Patients in the bevacizumab group received intravitreal injections in the operating room under sterile conditions. Intravitreal bevacizumab injection was performed 3.5 to 4.0 mm posterior to the corneal limbus using a 27-gauge needle after topical anesthesia. The injection site was compressed with a sterile cotton swab to avoid reflux when removing the needle. Additional intravitreal bevacizumab injections were administered when the OCT examination revealed persistent or recurrent intraretinal or subretinal fluid, or when FA examination revealed CNV activity or progression.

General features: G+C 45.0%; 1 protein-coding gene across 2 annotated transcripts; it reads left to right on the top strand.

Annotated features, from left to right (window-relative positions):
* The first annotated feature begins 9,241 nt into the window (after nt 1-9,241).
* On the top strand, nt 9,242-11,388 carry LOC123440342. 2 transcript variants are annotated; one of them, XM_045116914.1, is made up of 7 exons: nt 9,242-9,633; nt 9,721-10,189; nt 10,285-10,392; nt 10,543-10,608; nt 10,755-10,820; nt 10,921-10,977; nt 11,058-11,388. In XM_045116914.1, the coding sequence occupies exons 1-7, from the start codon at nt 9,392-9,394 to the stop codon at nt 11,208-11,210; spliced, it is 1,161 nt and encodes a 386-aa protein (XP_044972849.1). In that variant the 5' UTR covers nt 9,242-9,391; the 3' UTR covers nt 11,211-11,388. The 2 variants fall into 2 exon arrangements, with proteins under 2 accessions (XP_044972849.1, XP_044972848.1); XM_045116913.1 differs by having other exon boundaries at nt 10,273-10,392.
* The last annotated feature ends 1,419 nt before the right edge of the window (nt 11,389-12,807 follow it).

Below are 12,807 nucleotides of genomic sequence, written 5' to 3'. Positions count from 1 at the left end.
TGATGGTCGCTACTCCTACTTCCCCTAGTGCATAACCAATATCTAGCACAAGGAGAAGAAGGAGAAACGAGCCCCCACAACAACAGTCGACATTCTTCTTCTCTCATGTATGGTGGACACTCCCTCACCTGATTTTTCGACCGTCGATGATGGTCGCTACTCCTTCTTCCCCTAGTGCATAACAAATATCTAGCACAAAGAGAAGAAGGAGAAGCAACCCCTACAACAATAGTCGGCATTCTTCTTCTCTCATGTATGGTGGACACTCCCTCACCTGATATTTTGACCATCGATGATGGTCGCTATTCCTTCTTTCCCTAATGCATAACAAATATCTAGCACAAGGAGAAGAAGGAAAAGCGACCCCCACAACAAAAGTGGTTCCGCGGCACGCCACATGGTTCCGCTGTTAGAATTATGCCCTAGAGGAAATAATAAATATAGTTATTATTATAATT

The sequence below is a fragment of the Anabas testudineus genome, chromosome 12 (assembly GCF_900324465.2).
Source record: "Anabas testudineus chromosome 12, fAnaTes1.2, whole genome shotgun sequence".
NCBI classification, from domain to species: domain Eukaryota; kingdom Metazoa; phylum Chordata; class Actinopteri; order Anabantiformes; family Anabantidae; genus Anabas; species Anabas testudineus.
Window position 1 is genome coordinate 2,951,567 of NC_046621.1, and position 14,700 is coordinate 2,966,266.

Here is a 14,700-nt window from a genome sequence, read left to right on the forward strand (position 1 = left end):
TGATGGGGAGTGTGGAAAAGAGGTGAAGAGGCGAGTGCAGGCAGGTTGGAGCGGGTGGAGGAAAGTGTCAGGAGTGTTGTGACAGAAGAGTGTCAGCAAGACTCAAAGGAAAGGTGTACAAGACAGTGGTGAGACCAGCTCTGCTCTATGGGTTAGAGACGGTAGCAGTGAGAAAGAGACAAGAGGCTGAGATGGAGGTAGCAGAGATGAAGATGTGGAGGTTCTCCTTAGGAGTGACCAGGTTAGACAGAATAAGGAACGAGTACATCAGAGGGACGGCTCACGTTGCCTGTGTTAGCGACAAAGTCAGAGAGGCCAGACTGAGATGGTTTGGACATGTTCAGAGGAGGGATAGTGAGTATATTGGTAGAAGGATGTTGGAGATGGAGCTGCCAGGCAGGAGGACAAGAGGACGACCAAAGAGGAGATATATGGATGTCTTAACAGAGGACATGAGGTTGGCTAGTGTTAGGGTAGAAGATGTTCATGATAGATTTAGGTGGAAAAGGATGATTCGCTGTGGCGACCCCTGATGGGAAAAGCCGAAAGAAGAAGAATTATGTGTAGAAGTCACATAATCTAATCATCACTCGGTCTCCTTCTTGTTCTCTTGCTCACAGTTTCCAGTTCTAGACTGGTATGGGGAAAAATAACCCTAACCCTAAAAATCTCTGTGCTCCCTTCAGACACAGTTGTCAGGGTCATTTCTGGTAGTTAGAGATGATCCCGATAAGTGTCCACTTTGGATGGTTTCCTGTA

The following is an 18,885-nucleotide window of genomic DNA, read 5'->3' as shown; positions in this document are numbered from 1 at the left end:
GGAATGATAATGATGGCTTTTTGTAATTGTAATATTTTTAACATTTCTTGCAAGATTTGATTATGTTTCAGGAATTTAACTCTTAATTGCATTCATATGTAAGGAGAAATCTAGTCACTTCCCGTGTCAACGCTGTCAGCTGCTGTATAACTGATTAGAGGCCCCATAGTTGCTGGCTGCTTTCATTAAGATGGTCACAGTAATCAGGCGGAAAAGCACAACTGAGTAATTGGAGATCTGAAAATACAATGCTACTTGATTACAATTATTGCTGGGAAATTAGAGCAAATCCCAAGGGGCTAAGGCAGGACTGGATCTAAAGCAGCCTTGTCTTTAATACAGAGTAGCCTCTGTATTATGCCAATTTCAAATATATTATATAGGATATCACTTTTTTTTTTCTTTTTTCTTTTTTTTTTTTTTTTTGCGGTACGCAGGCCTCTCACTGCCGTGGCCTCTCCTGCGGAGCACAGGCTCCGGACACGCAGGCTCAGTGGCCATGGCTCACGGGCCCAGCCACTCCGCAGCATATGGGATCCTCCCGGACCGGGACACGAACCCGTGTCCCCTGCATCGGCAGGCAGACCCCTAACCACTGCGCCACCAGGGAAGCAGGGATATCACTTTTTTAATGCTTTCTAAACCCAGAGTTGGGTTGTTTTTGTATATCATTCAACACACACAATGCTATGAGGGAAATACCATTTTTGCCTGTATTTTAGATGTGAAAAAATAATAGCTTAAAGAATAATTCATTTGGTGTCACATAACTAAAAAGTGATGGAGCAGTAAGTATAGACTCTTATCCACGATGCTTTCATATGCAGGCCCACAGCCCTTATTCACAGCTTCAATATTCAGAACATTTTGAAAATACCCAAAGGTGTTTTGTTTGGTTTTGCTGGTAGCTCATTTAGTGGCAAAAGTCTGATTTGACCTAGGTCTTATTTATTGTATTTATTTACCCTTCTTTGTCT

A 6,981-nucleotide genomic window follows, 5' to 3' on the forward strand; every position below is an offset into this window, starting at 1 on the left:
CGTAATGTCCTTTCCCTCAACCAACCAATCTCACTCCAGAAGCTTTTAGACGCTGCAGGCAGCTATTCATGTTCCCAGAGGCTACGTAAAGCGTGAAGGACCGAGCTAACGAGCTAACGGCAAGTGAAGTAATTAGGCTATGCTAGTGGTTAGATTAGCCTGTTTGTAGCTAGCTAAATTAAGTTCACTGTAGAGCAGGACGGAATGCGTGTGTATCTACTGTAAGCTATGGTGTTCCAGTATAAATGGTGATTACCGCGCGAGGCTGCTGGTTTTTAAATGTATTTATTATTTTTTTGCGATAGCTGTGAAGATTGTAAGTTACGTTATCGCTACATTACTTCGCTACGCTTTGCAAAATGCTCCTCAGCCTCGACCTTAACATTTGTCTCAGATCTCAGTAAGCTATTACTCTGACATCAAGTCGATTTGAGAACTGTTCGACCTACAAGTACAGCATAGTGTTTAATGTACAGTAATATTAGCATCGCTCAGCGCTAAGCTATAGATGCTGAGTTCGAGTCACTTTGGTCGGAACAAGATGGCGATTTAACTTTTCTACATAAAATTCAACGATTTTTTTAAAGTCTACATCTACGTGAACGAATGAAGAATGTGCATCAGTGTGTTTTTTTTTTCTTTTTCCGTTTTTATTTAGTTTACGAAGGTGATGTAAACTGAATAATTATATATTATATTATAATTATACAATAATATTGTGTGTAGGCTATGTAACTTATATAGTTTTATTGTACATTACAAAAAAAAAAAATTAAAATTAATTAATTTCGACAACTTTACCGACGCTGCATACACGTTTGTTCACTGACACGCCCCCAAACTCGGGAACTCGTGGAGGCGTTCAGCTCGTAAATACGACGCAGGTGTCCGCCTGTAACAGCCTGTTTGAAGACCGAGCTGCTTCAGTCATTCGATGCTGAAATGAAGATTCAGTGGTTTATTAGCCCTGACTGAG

The main outcome measure was the postoperative change in visual acuity compared with the baseline examination in all subgroups. Mean BCVA and central foveal thickness at baseline and each follow-up examination were compared using the t test (paired or unpaired where appropriate; P < .05 was considered statistically significant).
Fifty-four patients affected by juxtafoveal CNV in pathologic myopia were recruited; 4 patients were excluded because they could not attend the scheduled examinations; 3 patients were not recruited because they were affected by media opacity. Thirty-seven patients were female and 17 male. Eighteen patients were randomized to PDT, 17 to LT, and 19 to intravitreal bevacizumab injection. Only patients attending the planned examination during the 24-month follow-up were considered in the study.